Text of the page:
Verraki Partners, has called on the Nigerian government, working in collaboration with the private sector, to develop a national technology agenda.
This, the firm said, would help improve the country’s competitiveness in the global economy.
Speaking at the recently concluded 25th Nigeria Economic Summit, Senior Manager for Technology Application Services at Verraki, Mr. Olatunde Olajide, advocated the need for Nigeria to overturn its perceived unwelcome stereotype and emulate countries like Israel, China, Singapore and South Korea that have all articulated and implemented a national agenda which has in turn helped them to create specific niches, improve their reputation while fostering economic growth.
According to him, although Nigeria boasts of Africa’s largest young population, bursting with entrepreneurial energy, tremendous resolve, resilience and creativity, the nation was yet to articulate a holistic agenda as a counter-narrative to the damaging reports of fraud, corruption and unemployment.
He asserted that such biased perspective has a negative impact on the country’s perception, creating a drawback to its ability to attract new investment and ultimately our future economic potential.
In pressing for a national ICT agenda, Olajide said: “Following its release of an Artificial Intelligence Development Plan, China outlined AI as a national priority, expressed its commitment to building a domestic AI industry worth US$150 billion and leading AI globally by 2030. China has already introduced AI pilot programmes in hundreds of schools and training teachers to implement the new curricula throughout the country. Nigeria must define what its strategic ICT agenda is, in the global economy and work towards this.”
He added: “There is a lot Nigeria can do in a global economy; Nigeria is home to the leading hubs for entrepreneurship on the continent thanks to several strengths, including our resilient entrepreneurs, a growing number of engaging international investors, a huge population with increasing access to technology, a growing number of startup support organizations active in the ecosystem, over 84 million hectares of arable land with less than half cultivated for agriculture production, our creative industries especially music and Nollywood, a booming billion dollar film industry. We must harness these strengths to determine how best we can play in the global economy.”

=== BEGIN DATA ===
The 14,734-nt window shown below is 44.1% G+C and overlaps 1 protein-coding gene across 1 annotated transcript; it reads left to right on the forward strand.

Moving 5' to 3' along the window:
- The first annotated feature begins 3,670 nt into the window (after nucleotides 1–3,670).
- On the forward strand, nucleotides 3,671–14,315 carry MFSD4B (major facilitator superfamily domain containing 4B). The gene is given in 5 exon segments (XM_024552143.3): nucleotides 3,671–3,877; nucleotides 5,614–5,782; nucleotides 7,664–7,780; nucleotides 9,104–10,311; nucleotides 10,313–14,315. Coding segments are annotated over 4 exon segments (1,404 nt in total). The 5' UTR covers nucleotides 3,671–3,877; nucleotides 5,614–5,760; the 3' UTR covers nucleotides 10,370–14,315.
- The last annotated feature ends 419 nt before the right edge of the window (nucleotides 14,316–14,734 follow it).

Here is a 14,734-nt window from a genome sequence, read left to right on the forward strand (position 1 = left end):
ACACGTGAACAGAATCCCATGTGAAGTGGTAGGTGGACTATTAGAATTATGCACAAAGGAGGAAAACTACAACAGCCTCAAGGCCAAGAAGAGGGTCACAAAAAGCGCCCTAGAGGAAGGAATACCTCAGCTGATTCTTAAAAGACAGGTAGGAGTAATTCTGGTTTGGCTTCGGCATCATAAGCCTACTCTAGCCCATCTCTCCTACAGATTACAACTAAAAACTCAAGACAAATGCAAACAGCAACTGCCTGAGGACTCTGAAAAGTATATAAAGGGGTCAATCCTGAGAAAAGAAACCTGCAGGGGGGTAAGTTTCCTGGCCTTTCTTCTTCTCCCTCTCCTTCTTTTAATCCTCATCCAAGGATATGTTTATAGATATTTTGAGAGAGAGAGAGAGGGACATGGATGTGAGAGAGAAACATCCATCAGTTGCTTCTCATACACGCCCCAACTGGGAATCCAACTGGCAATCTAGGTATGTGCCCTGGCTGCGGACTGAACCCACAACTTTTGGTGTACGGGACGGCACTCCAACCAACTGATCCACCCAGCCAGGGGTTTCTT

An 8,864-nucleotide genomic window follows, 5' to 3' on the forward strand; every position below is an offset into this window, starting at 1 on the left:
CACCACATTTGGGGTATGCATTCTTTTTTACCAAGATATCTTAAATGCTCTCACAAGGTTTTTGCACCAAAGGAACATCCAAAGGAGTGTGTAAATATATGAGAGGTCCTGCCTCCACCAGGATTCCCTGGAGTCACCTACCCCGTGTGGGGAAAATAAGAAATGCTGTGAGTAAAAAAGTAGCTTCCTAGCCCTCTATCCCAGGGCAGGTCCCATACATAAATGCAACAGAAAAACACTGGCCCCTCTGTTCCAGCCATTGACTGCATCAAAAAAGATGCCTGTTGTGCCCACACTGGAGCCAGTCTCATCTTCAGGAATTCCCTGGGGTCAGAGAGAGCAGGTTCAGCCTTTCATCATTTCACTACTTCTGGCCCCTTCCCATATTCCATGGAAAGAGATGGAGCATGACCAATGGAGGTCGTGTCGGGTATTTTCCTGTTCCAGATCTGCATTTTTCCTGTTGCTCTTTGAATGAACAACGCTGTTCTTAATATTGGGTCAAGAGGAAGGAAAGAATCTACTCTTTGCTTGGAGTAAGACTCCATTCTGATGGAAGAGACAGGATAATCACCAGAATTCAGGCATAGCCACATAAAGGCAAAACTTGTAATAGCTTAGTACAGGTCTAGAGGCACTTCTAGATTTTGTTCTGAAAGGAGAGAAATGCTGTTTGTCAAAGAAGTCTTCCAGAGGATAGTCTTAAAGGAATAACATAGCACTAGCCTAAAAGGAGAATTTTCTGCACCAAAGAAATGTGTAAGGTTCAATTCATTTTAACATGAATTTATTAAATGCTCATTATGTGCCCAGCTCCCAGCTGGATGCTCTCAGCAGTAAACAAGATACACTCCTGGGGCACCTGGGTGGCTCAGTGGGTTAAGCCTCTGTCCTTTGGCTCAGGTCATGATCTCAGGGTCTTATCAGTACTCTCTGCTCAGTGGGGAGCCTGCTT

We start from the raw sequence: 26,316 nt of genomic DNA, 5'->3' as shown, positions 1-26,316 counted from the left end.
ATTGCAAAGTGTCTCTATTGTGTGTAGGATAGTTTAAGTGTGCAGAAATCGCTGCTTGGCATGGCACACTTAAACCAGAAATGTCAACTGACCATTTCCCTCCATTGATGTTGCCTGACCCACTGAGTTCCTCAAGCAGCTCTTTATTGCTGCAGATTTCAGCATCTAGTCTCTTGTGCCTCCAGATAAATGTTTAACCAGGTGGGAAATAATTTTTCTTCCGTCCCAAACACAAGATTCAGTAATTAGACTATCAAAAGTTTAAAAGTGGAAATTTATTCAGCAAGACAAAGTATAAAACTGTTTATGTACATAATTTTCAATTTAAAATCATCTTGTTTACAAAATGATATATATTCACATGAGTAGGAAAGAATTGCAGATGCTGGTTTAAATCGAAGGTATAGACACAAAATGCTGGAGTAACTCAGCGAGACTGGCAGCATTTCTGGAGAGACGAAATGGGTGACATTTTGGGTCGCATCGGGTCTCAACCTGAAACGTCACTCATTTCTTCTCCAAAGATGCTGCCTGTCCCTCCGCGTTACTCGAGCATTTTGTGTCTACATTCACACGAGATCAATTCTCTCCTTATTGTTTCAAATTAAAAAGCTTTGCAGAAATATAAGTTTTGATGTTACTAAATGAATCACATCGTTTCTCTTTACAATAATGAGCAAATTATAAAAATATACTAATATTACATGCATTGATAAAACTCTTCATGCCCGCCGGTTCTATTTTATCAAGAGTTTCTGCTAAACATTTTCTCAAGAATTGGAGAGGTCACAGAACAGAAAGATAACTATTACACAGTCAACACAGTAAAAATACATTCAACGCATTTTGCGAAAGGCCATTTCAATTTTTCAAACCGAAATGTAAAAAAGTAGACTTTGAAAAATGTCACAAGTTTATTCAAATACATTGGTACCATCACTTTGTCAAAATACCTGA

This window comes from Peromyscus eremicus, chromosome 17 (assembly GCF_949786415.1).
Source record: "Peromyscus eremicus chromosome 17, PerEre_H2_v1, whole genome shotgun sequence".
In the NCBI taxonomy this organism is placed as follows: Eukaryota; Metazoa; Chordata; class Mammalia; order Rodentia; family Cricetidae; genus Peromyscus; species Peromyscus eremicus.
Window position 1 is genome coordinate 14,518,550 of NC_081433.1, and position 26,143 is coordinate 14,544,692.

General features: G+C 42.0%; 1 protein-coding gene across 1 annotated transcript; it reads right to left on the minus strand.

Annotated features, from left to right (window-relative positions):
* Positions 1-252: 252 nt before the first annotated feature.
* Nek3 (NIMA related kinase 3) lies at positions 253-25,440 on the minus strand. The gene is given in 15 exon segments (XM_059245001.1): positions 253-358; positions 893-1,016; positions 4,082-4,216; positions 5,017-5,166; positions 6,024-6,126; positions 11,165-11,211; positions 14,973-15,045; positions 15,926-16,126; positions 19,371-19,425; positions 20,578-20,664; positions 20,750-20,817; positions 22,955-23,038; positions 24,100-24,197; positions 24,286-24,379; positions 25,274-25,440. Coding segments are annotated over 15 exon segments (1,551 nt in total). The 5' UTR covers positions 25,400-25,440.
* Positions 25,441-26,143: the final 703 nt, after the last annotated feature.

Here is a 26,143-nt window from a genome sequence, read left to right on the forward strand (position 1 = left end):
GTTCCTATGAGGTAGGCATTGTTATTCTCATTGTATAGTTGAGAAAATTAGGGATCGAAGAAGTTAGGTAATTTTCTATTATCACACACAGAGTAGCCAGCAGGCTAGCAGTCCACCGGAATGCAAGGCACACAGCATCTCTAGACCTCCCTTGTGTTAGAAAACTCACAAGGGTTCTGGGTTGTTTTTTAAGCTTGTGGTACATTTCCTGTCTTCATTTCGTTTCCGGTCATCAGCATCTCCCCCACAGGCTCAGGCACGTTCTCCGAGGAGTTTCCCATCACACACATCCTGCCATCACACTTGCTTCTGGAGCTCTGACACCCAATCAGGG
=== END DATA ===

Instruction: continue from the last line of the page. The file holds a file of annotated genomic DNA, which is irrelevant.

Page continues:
Olajide, also highlighted the importance of local content and skills in the country’s Information Technology (IT) agenda and encouraged local enterprises and governments to patronize companies with Research and Development, Product Development and Manufacturing operations in Nigeria to help in developing natonal technology competence. “China, South Korea, Japan’s competencies were not built in a day. People used scorned Asian (Japan, South Korea and China) cars some decades ago. The path to development is an iterative process and we must encourage our local players so they can improve. Given the low national literacy level of 66 per cent, we need to aggressively scale digital literacy training for teachers, students, and others while also establishing systems and structures for protection of contents and Internet Protocol (IP) rights of our inventors and entrepreneurs,” Olajide added.